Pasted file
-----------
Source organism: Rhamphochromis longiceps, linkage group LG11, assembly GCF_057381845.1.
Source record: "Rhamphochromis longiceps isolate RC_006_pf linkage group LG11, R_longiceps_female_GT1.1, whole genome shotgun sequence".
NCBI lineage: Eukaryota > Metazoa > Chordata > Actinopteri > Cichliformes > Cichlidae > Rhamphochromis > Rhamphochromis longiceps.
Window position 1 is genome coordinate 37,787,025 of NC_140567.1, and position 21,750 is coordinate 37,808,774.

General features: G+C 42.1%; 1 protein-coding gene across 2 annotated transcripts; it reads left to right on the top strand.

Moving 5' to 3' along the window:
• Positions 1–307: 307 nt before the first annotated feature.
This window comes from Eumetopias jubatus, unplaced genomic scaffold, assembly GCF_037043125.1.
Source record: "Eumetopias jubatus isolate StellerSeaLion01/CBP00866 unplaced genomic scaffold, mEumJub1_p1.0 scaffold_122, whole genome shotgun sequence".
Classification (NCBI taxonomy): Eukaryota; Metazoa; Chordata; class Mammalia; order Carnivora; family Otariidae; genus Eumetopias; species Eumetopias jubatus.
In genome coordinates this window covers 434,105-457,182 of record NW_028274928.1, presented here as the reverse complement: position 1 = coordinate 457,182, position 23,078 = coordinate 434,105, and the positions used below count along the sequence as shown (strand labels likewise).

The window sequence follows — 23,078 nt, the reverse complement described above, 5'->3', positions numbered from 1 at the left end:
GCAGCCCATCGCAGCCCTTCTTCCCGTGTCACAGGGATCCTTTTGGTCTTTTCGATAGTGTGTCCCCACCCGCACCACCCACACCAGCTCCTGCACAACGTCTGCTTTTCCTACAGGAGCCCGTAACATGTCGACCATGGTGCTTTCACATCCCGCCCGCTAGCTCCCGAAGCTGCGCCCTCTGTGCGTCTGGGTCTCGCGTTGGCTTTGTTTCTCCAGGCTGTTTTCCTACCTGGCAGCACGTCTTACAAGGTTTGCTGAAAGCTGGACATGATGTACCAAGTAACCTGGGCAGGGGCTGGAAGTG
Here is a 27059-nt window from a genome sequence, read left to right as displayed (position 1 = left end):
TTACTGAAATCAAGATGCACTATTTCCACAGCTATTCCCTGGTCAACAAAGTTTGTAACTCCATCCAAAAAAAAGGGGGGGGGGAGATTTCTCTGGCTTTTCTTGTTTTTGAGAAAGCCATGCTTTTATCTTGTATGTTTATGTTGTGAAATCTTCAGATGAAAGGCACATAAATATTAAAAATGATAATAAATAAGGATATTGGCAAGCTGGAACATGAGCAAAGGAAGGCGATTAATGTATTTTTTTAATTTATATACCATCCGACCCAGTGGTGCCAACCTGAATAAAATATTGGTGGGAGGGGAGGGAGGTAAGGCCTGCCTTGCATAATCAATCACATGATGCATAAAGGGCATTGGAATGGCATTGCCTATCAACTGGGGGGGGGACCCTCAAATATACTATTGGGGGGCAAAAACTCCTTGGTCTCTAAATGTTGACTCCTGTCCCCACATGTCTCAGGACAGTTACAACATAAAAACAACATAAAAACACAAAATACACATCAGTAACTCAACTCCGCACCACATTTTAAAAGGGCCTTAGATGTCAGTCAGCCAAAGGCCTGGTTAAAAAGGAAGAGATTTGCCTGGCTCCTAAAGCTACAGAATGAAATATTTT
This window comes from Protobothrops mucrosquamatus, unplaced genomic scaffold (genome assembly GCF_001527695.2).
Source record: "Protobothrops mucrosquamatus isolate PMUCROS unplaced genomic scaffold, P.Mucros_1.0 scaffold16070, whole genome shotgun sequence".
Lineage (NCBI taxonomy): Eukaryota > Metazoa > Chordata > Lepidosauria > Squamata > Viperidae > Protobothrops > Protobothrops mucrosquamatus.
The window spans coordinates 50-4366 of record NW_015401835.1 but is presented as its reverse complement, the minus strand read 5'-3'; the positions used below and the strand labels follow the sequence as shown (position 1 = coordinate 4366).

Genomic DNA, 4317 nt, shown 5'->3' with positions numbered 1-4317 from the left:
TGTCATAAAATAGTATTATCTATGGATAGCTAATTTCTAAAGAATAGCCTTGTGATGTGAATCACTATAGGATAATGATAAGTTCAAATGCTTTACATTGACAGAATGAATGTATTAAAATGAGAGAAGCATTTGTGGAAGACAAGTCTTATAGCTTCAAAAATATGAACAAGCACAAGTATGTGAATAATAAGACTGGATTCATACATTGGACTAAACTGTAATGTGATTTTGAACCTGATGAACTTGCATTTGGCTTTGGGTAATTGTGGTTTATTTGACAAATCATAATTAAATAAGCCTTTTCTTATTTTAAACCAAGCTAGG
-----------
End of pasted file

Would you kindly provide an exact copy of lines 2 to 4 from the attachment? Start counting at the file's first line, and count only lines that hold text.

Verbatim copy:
Source record: "Rhamphochromis longiceps isolate RC_006_pf linkage group LG11, R_longiceps_female_GT1.1, whole genome shotgun sequence".
NCBI lineage: Eukaryota > Metazoa > Chordata > Actinopteri > Cichliformes > Cichlidae > Rhamphochromis > Rhamphochromis longiceps.
Window position 1 is genome coordinate 37,787,025 of NC_140567.1, and position 21,750 is coordinate 37,808,774.